In 521 Martin Luther was excommunicated, Hernán Cortés had knelt the Aztec Empire, Suleiman the Magnificent conquered Belgrade, The Grand Duchy of Moscow annexed the Principality of Ryazan, and Ferdinand Magellan crossed the Pacific in the name of Charles V. On March 6, Magellan discovered the Guahan island (in the archipelago which he official named Islas de las Velas Latinas, later became Las Marianas). No could be said that was the best year of the Spaniard explorer, because after less than two months he will be killed in the Philippines.
Spaniards established the first colony on the island in 1668, and for more than two centuries it was an important stopover for the Spanish Manila-Acapulco Galleons that crossed the Pacific annually. In 1898, during the Spanish-American War, a fleet of United States captured the 54 Spaniards soldiers who defended the Fort Santa Cruz, but without leaving their own troops on the island. At that time, a single American citizen lived on the island, on which the new "owners" called Guam.
Hence, Spaniards galleons were replaced by American ships, Guam serving as a station on the route between America and, you guessed it, Philippines. Conquered by the Japanese on December 8, 1941, at few hours after the attack on Pearl Harbor, the island was taken back by United States on July 21, 1944. More than 18,000 Japanese were killed on the battle, as only 485 surrendered. 486, if we count also on the Sergeant Shoichi Yokoi, who surrendered in January 1972. Nowadays, most of the tourists who visit the island are Japanese.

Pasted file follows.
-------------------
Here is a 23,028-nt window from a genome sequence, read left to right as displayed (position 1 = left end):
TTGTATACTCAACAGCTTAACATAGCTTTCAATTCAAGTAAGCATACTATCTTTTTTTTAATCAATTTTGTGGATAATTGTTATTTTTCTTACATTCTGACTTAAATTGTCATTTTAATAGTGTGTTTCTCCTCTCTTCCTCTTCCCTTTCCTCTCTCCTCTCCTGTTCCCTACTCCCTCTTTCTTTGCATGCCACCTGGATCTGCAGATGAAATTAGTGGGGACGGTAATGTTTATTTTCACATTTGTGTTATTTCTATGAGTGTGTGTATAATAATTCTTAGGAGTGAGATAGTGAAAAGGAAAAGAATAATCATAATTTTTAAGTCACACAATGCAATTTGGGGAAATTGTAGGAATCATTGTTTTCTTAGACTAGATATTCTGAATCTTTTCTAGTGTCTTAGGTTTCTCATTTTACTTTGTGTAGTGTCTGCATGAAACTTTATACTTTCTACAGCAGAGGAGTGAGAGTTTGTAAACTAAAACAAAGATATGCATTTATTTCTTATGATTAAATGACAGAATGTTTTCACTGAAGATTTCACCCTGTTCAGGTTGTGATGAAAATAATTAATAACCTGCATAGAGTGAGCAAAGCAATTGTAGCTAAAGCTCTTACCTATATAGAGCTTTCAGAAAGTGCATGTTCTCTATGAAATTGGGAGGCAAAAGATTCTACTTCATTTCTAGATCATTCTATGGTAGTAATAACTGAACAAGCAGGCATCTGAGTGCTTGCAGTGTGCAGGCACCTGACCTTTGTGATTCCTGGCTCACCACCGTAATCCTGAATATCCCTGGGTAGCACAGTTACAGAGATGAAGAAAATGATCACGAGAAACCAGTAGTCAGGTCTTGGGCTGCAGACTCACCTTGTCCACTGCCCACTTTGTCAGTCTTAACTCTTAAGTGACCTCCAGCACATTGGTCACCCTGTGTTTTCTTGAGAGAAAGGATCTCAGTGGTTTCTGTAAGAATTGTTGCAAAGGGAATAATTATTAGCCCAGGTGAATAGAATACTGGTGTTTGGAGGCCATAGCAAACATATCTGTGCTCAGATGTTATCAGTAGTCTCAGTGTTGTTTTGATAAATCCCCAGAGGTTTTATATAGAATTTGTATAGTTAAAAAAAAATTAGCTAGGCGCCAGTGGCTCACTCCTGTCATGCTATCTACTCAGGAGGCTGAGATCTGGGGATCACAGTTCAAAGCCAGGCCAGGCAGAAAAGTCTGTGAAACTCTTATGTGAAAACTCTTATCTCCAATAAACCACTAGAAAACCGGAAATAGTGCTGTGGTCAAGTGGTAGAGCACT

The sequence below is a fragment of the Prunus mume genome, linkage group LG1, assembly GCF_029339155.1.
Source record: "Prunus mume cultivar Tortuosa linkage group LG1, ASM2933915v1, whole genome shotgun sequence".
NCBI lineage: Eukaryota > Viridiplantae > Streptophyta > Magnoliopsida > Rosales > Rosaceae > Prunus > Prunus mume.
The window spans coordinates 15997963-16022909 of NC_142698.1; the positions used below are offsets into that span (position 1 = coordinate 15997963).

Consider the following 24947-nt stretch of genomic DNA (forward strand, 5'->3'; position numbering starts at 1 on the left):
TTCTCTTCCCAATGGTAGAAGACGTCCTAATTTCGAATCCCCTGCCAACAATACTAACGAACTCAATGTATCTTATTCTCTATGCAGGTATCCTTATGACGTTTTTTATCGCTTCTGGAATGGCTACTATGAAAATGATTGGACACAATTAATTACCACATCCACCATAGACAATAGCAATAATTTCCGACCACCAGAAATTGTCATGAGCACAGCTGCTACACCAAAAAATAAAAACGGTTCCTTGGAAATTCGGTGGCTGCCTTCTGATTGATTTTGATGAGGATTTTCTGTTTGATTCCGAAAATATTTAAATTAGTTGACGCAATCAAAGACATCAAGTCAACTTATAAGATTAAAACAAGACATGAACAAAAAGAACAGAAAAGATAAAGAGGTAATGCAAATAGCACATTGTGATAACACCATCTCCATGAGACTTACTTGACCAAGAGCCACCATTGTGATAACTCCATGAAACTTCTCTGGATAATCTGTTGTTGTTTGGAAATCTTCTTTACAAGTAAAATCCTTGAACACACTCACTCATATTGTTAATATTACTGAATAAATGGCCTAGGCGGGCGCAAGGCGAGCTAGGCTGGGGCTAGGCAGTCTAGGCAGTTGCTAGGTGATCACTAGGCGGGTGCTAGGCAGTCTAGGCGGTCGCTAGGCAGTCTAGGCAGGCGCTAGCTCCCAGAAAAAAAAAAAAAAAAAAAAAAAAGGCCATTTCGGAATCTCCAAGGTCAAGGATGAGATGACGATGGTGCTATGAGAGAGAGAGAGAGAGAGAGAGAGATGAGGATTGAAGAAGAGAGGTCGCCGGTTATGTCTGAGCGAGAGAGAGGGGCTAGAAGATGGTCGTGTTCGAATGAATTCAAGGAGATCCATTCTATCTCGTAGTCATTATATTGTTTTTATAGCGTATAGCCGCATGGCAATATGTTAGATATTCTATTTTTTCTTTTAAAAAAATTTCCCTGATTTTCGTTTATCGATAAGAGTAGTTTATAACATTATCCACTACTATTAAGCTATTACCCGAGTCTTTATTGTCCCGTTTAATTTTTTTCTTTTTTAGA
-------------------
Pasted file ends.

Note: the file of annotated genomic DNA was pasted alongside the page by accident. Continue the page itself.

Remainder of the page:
Since 1950, Guam is an unincorporated organized territory of the United States, its inhabitants having the U.S. citizenship, but without to vote for president, because the island isn't a U.S. state.
The picture (taken from 4,000km) shows the island seen from the south. Its Western shoreline faces the Philippine Sea, while just a few km away the Eastern beaches faces the Pacific Ocean. Shaped somehow like a footprint, because was formed by the union of two volcanoes, it's approximately 48km in length with a variable width, ranging from 19km to 6km. The highest point is Mount Lamlam, with an elevation of 406m. But impressive is Mariana Trench, that lies beside the island chain to the east and reach the maximum-known depth of the planetary ocean, 10,994m.
A coral reef, with deepwater channels, surrounds most of Guam. A relatively flat coralline limestone plateau is source of most fresh water. Steep coastal cliffs with narrow coastal plains dominate the north, while the south is mountainous, and the center is characterized by lower hills. Attached to the southwestern coast can be seen the Cocos Lagoon, a small incomplete coral atoll, having atop the southern portion of the Merizo Barrier Reef Cocos Island and Babe Island, which separate the lagoon from the open ocean. In the northwest, Mamaon Channel separates Cocos Lagoon from the main island of Guam and allows boat access to Merizo, a village with about 2,000 inhabitants.
About the stamps
• Freedom - It's on the postcard 0307
• Liberty - It's on the postcard 2374
• Equality - It's on the postcard 0307
The third is also a forever one issued on 2012, on April 11. It's the 11th issuance in the American Treasures series, and showcases a painting by William H. Johnson (1901-1970), one of the country’s foremost African-American artists, recognized today as a major figure in 20th-century American art. The painting, dated 1939–1940, "depicts a vase of boldly rendered, brightly colored blooms on a small red table".
Guam - Wikipedia
Cocos Lagoon - Wikipedia
Four Flags stamps - Postal News
William H. Johnson forever stamp - United States Postal Service
Sender: Korina / ppalkan (direct swap)
Sent from Barrigada (Guam), on 18.07.2012
Photo: Mitchell P. Warner